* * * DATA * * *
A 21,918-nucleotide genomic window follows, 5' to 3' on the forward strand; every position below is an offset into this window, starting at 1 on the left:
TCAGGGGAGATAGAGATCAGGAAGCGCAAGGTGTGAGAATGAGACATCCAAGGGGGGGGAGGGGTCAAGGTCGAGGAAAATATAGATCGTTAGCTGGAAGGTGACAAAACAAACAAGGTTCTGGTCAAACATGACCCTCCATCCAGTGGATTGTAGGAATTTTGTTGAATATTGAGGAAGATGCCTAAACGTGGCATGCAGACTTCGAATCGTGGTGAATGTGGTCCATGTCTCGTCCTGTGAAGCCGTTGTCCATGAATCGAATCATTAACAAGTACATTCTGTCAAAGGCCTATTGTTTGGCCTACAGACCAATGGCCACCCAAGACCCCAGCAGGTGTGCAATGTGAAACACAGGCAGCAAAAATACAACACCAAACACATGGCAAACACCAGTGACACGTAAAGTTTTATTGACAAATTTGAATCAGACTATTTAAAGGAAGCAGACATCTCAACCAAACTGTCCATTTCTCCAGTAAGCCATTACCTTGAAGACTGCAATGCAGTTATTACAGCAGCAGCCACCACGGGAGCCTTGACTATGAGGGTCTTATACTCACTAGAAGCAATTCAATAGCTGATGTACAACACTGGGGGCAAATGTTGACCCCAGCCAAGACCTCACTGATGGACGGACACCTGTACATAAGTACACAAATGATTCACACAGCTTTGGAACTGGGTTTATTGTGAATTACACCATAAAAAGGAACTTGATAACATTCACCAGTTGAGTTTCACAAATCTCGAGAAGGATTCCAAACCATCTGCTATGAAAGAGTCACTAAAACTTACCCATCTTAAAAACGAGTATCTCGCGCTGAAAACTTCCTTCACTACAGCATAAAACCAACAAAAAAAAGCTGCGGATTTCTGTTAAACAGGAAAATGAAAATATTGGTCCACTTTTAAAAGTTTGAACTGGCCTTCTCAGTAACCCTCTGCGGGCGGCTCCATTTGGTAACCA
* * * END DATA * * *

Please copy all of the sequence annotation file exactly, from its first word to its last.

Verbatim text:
A 21,918-nucleotide genomic window follows, 5' to 3' on the forward strand; every position below is an offset into this window, starting at 1 on the left:
TCAGGGGAGATAGAGATCAGGAAGCGCAAGGTGTGAGAATGAGACATCCAAGGGGGGGGAGGGGTCAAGGTCGAGGAAAATATAGATCGTTAGCTGGAAGGTGACAAAACAAACAAGGTTCTGGTCAAACATGACCCTCCATCCAGTGGATTGTAGGAATTTTGTTGAATATTGAGGAAGATGCCTAAACGTGGCATGCAGACTTCGAATCGTGGTGAATGTGGTCCATGTCTCGTCCTGTGAAGCCGTTGTCCATGAATCGAATCATTAACAAGTACATTCTGTCAAAGGCCTATTGTTTGGCCTACAGACCAATGGCCACCCAAGACCCCAGCAGGTGTGCAATGTGAAACACAGGCAGCAAAAATACAACACCAAACACATGGCAAACACCAGTGACACGTAAAGTTTTATTGACAAATTTGAATCAGACTATTTAAAGGAAGCAGACATCTCAACCAAACTGTCCATTTCTCCAGTAAGCCATTACCTTGAAGACTGCAATGCAGTTATTACAGCAGCAGCCACCACGGGAGCCTTGACTATGAGGGTCTTATACTCACTAGAAGCAATTCAATAGCTGATGTACAACACTGGGGGCAAATGTTGACCCCAGCCAAGACCTCACTGATGGACGGACACCTGTACATAAGTACACAAATGATTCACACAGCTTTGGAACTGGGTTTATTGTGAATTACACCATAAAAAGGAACTTGATAACATTCACCAGTTGAGTTTCACAAATCTCGAGAAGGATTCCAAACCATCTGCTATGAAAGAGTCACTAAAACTTACCCATCTTAAAAACGAGTATCTCGCGCTGAAAACTTCCTTCACTACAGCATAAAACCAACAAAAAAAAGCTGCGGATTTCTGTTAAACAGGAAAATGAAAATATTGGTCCACTTTTAAAAGTTTGAACTGGCCTTCTCAGTAACCCTCTGCGGGCGGCTCCATTTGGTAACCA